Caitlin Johnstone targets status quo bias, arguing that this psychological glitch reinforces the U.S.-centralized empire and blocks the way to necessary change.
There are no moderate, mainstream centrists in the U.S.-centralized empire. They do not exist.
It’s not that moderate, mainstream centrism is an inherently impossible position. In a healthy world, that’s exactly what the predominant worldview would be. But we do not live in a healthy world.
There are no moderate, mainstream centrists anywhere in the tight alliance of nations which function as a single empire on foreign policy, because that functional empire is built upon murder, terrorism, exploitation, oppression, ecocide and the stockpiling of Armageddon weapons.
This is the reality of living in a world that is profoundly psychologically unhealthy. If you make a career out of facilitating wars which cause explosives to be dropped from the sky on top of innocent human beings causing their bodies to be ripped to shreds and buried in rubble, then you are treated as an exemplar of ideal leadership and rewarded with prestigious positions in politics, punditry, book publishing and think tankery. If you oppose those same wars, you are marginalized and smeared as at best an extremist whack job and at worst a literal traitor conducting psyops for a foreign government.
Because the plutocratic class owns the political class which advances depraved plutocratic agendas and the media class which normalizes and justifies those agendas, a mainstream consensus has been forcibly manufactured that maintaining the oppressive, exploitative, omnicidal, ecocidal status quo is a good and sane thing to do. Voices which point out that this is bat shit crazy are marginalized and ignored when possible and smeared and demonized when necessary.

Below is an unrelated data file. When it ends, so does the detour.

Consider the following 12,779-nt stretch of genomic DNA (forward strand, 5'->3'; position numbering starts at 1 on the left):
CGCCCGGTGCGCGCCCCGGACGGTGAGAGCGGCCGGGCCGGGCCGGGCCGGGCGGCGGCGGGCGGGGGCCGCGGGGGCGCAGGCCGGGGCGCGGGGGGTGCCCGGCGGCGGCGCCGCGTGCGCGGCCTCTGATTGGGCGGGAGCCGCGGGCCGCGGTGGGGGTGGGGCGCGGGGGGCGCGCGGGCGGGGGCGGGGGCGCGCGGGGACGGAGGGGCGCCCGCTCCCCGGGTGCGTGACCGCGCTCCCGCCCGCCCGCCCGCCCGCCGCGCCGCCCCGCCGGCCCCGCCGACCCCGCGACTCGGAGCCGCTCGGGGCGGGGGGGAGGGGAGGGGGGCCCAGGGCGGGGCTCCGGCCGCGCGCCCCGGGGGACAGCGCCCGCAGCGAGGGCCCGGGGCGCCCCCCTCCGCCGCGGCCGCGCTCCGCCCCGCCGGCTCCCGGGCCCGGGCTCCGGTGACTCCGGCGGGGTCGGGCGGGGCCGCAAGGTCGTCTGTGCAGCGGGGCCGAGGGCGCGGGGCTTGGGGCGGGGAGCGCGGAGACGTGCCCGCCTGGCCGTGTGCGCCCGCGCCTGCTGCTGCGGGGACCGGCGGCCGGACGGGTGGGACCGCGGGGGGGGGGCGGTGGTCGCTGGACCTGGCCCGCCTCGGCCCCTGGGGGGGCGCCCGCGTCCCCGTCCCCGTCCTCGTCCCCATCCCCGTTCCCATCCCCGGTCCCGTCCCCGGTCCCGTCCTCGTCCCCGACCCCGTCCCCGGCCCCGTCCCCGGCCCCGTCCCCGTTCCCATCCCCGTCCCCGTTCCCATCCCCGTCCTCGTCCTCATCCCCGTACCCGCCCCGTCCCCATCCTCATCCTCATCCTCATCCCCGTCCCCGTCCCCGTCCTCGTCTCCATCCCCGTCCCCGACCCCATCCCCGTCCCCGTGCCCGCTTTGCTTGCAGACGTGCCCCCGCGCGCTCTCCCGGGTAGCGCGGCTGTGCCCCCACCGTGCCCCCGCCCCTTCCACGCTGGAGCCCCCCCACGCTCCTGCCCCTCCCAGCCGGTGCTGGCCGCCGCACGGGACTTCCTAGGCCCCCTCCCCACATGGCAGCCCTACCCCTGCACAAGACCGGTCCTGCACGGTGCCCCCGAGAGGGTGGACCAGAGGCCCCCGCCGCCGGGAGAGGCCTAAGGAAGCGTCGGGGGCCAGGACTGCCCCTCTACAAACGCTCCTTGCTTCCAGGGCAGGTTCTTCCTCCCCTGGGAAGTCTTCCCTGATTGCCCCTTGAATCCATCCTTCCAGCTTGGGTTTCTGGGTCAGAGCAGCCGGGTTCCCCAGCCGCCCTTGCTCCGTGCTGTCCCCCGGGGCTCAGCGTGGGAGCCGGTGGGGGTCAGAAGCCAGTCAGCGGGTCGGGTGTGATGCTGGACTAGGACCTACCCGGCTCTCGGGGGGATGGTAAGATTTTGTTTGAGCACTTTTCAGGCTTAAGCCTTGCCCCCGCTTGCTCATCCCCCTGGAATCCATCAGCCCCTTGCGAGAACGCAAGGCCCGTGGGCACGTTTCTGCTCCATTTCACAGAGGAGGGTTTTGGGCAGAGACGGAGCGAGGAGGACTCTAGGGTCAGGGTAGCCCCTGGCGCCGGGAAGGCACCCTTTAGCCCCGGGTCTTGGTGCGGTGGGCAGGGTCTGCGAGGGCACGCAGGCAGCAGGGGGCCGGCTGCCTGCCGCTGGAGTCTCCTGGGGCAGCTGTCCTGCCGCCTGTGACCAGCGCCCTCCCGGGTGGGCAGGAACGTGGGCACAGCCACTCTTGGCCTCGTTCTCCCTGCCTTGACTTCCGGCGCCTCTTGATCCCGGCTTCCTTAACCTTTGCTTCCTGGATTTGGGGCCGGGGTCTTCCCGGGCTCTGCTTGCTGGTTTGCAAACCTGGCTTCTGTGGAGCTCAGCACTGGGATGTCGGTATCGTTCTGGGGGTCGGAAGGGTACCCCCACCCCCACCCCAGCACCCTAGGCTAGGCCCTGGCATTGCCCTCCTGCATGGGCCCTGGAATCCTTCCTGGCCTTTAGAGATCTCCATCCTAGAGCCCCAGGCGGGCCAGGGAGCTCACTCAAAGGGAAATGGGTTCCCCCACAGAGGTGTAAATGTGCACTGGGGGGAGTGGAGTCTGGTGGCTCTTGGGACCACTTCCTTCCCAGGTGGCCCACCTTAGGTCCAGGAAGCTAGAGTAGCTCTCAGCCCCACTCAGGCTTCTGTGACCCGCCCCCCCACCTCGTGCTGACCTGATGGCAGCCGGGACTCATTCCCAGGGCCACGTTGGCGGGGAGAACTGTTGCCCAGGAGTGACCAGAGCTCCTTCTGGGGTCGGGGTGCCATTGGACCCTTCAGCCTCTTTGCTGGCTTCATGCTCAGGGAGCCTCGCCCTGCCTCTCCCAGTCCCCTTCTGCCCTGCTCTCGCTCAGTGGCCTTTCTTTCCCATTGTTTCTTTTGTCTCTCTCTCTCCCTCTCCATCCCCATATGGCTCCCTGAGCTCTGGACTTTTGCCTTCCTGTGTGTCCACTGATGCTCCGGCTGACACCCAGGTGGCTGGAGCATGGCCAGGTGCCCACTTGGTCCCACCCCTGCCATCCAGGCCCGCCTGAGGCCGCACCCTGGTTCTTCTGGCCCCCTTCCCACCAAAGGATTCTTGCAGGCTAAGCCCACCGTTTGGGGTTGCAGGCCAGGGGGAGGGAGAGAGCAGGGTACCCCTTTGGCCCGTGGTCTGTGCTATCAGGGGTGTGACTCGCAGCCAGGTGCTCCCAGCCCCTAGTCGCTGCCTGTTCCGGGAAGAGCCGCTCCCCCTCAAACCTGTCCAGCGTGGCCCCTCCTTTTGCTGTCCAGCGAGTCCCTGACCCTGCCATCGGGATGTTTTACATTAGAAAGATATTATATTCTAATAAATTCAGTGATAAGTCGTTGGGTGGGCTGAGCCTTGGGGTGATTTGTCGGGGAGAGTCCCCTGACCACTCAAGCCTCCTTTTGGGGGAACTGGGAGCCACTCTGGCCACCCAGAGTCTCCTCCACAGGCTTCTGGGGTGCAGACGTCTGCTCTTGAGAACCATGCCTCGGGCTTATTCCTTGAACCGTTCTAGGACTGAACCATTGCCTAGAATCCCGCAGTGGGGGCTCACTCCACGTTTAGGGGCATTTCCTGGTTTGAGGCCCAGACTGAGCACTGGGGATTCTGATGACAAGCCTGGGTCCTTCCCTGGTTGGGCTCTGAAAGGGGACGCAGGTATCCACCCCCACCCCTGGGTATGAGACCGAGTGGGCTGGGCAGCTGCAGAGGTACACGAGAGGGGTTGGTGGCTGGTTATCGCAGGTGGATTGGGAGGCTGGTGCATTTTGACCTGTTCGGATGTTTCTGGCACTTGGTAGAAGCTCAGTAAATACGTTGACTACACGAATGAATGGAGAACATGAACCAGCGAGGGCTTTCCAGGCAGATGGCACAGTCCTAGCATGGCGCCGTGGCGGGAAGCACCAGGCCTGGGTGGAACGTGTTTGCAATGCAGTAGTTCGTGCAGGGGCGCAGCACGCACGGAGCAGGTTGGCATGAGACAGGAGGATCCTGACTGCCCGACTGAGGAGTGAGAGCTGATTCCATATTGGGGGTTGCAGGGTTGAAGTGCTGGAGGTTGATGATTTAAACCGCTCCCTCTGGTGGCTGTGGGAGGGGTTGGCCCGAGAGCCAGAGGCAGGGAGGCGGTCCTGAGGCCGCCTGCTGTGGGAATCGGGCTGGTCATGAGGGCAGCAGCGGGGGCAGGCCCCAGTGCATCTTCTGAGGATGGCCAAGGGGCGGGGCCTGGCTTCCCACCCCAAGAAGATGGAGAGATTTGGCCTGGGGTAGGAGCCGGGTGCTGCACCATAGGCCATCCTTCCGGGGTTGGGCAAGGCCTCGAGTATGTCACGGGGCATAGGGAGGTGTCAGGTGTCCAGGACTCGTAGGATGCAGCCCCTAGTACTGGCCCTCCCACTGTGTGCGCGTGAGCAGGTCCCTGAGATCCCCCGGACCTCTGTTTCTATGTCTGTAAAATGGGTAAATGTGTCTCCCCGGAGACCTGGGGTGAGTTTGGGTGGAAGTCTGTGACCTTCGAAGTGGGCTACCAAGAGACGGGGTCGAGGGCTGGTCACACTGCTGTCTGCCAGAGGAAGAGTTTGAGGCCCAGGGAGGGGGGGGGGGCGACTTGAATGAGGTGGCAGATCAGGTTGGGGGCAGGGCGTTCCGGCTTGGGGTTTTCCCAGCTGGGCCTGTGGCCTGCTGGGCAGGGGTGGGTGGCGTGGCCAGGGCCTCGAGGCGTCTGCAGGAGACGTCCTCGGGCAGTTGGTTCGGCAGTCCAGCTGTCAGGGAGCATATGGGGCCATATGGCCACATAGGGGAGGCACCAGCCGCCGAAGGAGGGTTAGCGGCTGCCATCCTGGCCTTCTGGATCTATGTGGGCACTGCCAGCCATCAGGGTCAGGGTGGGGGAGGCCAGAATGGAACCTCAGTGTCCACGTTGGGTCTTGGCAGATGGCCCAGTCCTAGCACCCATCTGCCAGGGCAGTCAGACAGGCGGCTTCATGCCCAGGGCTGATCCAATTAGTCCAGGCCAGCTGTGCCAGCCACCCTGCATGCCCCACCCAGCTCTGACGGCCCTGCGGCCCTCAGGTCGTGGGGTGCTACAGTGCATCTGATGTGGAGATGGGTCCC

The ability of our plutocratic rulers and their lackeys to do this is the only reason why defenders of the status quo get to call themselves “centrists” and “moderates.” It’s not because their position is middle-of-the-road in any way whatsoever, it’s because they stand in alignment with the consensus that has been deliberately artificially manufactured and shoved into the mainstream by sheer force of narrative control.
This consensus manufacturing is then carried home by a glitch in human cognition known as status quo bias, which causes us to tend toward holding to the familiar as a default preference and perceive the risk of losing what we have as far less favorable than the reward gaining something better. Psychology Today explains:
“Research from Kahneman and Tversky suggests that losses are twice as psychologically harmful as gains are beneficial. In other words, individuals feel twice as much psychological pain from losing $100 as pleasure from gaining $100. One interpretation is that in order for an individual to change course from their current state of affairs is that the alternative must be perceived as twice as beneficial. This highlights the challenges we may face when considering a change to our usual way of doing things.”
When military members are considering their choices as their contract comes to an end, many consider re-enlisting simply because they are unaware of the many opportunities that exist for them. Even when we understand our current path is no longer beneficial or no longer makes us happy, we must still overcome the natural urge to stay on the path unless the alternative is sufficiently attractive. In order for us to readily pursue an alternate path, we must believe that the alternative is clearly superior to the current state of affairs.